[An unprecedented level of confrontation -- Halleluia! E. Fox.]
Subject: What next?
By Robert Stowe England , United Voice
On a bright, warm Sept. 28 the Episcopal Synod of America fired a shot across the bow of the Episcopal Church at St. Paul's Church in Brockton, Mass.
Immediately after the 11 a.m. service, ESA President Pete Moriarty announced to the congregation that the Synod was that day assuming episcopal oversight of the 125-year-old ivy-covered stone church.
"This is a level of confrontation that is unprecedented," said spokesman Jim Solheim at the Episcopal Church Center. Nevertheless, he said, "I don't think the national church will get involved until the Diocese of Massachusetts gets involved."
Moriarty told the congregation in Brockton that the Synod had appointed Bishop Edward H. MacBurney interim bishop over the parish, its congregation and its priests. MacBurney had preached and celebrated the Eucharist that morning.
"Until arrangements can be made for a permanent episcopal oversight by the Synodical Council [of ESA], Bishop MacBurney will be the Episcopal supervisor on behalf of the Synod of this parish," Moriarty said.
The congregation, which has a large number of immigrants from the Caribbean, applauded the announcement, then adjourned to a lavish luncheon reception for MacBurney, the retired Bishop of Quincy, Ill.
MacBurney said before the service that his actions could place him at risk of a presentment that could censure or depose him, thereby removing his title and rights as a bishop.
Moriarty confirmed that MacBurney did not notify or request permission of M. Thomas Shaw III, Bishop of the Diocese of Massachusetts, before entering the diocese to preach and celebrate the Holy Eucharist.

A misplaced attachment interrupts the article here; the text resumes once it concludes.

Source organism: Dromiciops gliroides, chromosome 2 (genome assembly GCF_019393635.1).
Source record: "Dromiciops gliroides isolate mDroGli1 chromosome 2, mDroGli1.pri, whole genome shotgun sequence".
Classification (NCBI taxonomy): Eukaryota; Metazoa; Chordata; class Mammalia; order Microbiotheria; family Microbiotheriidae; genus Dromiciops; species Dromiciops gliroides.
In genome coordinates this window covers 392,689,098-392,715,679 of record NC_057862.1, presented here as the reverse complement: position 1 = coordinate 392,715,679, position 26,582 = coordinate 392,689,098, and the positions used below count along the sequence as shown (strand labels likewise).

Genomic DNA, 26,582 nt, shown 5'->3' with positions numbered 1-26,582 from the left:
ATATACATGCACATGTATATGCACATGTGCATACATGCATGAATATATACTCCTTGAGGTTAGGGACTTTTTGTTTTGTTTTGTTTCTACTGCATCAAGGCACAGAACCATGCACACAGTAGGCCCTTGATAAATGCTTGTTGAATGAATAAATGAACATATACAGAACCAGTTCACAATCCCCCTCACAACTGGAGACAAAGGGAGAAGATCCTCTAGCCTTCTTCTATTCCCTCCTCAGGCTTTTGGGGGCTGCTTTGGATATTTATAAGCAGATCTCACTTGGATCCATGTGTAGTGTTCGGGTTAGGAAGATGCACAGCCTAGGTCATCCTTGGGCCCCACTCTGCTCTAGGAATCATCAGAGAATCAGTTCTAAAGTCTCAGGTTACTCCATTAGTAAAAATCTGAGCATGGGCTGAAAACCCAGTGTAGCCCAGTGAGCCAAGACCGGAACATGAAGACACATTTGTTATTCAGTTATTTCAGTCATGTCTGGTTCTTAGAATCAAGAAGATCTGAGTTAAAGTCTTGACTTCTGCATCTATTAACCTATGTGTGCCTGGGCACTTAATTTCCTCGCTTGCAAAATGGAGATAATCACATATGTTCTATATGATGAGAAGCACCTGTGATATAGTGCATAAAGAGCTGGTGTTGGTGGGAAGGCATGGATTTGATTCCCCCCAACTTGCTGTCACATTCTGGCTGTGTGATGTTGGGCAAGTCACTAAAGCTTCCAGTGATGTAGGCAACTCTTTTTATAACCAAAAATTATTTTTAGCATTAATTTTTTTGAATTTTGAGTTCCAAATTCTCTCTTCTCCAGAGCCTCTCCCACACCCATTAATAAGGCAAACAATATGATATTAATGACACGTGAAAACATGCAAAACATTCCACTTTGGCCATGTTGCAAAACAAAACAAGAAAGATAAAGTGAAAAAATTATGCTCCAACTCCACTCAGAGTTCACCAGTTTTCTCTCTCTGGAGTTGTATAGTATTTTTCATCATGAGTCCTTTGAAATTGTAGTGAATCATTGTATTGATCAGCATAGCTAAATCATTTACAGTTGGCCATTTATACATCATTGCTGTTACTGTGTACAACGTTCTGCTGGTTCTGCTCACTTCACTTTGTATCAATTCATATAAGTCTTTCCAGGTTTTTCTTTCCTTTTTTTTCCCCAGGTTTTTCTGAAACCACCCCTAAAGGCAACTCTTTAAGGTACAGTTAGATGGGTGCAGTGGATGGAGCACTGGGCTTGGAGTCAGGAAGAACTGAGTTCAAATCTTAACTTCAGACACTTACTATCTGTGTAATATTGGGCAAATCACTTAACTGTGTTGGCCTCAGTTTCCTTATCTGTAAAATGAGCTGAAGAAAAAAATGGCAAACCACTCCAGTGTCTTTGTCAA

Moriarty said the diocese had previously denied the parish's request for Synod oversight. The parish sought Synod oversight after the diocese reportedly threatened to downgrade it to a mission and seize its property for refusing to pay its diocesan assessment.
St. Paul's has refused to pay its annual assessment since 1994, in protest of diocesan support in 1993 for the ordination of noncelibate homosexuals and the blessing of same-sex unions. These diocesan practices "are contrary to Scripture and Church tradition," said James Hines, junior warden of St. Paul's.
Shaw declined to comment about the Synod's and MacBurney's actions. His office referred all calls to a diocesan spokesman, the Rev. Canon Ed Rodman, who said that "the diocese does not recognize that they have left."
Furthermore, notes diocesan Chancellor George H. Kidder, the diocese notified the vestry in a letter last year -- after St. Paul's incorporated and filed with the state as an independent church -- that any change in the parish's status requires the approval of Shaw and the diocese's Standing Committee. The parish's departure is "a nullity as far as the diocese is concerned," Kidder said.
The diocese has not decided on any specific response against the parish, its priests or MacBurney. "The bishop and the Standing Committee are taking the matter under advisement," Rodman said.
St. Paul's multiethnic congregation, vestry and rector, the Rev. James Hiles, and the rector's associate, the Rev. Thomas Morris, have been in constant conflict with the Diocese of Massachusetts since 1993.
The conflict escalated to the breaking point just before Palm Sunday last year, when the diocese announced it had received complaints of sexual misconduct against Hiles.
The diocese temporarily inhibited Hiles from performing priestly duties at St. Paul's, pending further investigation and a possible presentment. Shaw visited St. Paul's on Palm Sunday, but was prevented from participating in the service by armed policemen hired by St. Paul's.
One woman claimed Hiles had engaged in sexual misconduct against her more than two decades ago when she was a member of Church of Our Savior, a mission in Milton, Mass.
Later, a second woman came forward who also alleged decades-old misconduct, followed by the former husband of a third woman alleged to have had an affair with Hiles in the 1970s. The third woman has denied having an affair.